The problem is apparently that we are all giving away too much information that should remain secret, like our date of birth, address and even details of which schools we have attended or where we have worked. This information should apparently be carefully protected because criminals can use it to fill in applications for credit cards or loans, stealing our identities and causing all sorts of problems. This seems to be entirely the wrong way around. I have never kept my birthday secret from my friends, partly because I like to get cards and presents, and I do not see why I should have to keep it secret from my online friends. If that means that other people can find out about it then the systems that assume my date of birth is somehow 'secret' need to adapt, not me.I couldn't agree more. The fact that I cannot say this well is why I don't have a technology column read by people in other countries. I think about this a lot due to the new FCC regulations I spend a lot of my time working on these days. The FCC seems to get it. We are not supposed to use that sort of personal information for any security. At all. Not even for recovery or anything. Security uses unique passwords, and other such stuff. Well, actually there is a "shared secret" recovery or bypass as well, but I think its just because no one could come up with anything better; eventually, maybe we'll loose that also. Anyway, in theory this leaves us capable of thinking about interesting uses of that personal information. The FCC burdens us with calling practically anything personal CPNI, but it doesn't mean the customer can't reveal it themselves if they want to. Well, they can't really now, but perhaps some future, web 2.0 version of our site will let users publish Picture Mail, or Game Lobby or other community-related info thru RSS feeds. Think of how cool, and useful, a mashup of mobile photography, mobile location and public mapping tools could be. I also respect Bill for publishing his school, his mother's maiden name, his birthday, and so on. I cannot tell you how many people tell me, as though its bad, that my home address is on my website. Yeah, on purpose. I just added my GPS coordinates, among other things. I'm not even sure I'd bother hiding this stuff even if I was a true celebrity. The same security principles hold, so door locks should comply with the proximate risk. As a stalker-worthy person, I'd just upgrade the locks.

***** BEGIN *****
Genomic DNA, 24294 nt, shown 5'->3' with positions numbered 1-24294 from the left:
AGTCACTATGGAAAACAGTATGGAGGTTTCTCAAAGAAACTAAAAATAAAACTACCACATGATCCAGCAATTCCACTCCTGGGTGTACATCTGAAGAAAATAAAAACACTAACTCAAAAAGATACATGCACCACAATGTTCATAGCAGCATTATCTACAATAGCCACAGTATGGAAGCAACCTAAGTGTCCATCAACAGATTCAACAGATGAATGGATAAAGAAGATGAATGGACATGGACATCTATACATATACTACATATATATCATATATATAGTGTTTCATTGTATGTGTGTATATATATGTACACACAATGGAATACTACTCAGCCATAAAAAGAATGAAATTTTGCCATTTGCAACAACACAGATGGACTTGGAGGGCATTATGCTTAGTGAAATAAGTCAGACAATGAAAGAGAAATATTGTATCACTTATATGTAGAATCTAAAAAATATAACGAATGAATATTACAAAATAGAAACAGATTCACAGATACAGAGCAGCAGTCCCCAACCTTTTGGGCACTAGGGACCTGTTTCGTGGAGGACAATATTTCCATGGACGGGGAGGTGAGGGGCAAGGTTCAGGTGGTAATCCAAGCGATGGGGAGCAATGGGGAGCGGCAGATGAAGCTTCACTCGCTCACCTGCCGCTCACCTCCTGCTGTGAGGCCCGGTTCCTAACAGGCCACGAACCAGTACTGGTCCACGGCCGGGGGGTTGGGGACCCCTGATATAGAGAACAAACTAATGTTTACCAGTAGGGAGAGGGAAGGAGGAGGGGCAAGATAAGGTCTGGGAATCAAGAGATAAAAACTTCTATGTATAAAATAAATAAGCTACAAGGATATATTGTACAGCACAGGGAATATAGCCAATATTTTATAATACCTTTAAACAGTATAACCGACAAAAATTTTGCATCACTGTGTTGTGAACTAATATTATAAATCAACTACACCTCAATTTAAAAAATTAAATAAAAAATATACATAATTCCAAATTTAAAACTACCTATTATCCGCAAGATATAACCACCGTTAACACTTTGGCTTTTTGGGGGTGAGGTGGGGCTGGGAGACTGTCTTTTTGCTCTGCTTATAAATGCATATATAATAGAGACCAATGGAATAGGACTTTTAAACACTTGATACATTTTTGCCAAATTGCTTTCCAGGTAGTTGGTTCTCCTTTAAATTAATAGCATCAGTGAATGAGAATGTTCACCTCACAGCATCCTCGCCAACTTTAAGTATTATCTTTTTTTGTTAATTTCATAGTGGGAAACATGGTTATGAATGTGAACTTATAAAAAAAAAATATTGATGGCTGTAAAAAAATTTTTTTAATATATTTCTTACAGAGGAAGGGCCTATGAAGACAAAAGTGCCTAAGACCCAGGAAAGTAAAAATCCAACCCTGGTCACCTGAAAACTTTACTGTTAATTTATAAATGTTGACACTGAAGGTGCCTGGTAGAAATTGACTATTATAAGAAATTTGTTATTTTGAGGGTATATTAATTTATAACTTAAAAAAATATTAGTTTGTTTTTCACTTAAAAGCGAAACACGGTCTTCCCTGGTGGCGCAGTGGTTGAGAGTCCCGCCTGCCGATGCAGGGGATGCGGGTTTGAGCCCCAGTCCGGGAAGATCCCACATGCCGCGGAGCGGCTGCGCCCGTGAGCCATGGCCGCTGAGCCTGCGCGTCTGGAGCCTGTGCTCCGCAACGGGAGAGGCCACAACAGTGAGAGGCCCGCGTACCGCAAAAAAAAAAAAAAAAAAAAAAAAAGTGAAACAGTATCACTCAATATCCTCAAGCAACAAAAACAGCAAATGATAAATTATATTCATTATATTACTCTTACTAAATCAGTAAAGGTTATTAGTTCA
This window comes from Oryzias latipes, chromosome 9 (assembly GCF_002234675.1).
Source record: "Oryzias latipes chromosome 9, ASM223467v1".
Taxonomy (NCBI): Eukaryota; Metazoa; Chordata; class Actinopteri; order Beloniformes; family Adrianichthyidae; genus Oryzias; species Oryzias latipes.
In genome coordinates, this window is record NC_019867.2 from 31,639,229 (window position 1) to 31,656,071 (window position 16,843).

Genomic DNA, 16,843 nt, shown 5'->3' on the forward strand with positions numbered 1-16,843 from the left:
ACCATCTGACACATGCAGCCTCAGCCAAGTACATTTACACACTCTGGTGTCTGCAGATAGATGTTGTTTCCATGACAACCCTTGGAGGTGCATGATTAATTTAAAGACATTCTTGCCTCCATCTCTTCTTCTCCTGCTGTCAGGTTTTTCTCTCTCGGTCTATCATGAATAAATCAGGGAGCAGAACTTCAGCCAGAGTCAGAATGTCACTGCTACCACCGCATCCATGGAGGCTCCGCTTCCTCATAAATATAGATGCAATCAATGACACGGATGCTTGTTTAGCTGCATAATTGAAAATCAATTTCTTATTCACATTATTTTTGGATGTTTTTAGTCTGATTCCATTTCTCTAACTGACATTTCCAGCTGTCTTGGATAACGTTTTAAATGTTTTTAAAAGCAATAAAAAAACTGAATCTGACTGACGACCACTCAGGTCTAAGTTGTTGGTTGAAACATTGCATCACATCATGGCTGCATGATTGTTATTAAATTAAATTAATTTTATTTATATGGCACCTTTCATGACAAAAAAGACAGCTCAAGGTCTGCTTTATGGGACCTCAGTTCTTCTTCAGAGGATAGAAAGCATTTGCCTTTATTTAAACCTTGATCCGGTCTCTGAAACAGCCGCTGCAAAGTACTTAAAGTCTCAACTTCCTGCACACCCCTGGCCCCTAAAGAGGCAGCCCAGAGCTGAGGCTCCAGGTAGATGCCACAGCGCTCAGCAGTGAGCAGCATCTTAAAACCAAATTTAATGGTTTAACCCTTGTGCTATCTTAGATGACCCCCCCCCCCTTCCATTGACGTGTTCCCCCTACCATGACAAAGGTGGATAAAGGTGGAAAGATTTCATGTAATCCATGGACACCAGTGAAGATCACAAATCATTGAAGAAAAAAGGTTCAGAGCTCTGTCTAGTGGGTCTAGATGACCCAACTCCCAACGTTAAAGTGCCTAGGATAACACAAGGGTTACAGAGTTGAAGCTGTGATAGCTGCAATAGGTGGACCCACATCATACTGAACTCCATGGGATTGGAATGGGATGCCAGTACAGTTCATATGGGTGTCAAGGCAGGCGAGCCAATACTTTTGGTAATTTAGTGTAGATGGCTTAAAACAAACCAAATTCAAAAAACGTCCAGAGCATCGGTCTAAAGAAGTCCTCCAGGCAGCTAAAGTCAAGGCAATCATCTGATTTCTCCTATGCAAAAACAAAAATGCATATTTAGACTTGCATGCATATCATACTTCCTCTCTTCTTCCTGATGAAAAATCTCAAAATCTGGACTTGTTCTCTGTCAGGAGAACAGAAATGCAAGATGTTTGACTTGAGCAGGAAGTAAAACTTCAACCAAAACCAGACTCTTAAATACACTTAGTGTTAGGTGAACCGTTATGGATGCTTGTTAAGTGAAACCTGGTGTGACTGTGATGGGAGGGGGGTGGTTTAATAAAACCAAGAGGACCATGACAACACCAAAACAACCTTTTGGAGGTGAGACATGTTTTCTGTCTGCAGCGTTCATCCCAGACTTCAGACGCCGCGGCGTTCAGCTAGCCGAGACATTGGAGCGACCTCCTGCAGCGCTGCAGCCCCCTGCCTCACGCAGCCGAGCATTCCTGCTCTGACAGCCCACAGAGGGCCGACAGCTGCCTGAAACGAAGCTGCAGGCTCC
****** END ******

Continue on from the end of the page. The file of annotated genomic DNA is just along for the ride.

Tuesday, July 24, 2007
BBC tech commentator Bill Thomspon wrote on Monday about, well, several things. Ostensibly, about security risks on the iPhone, but it rapidly got into much more interesting core issues.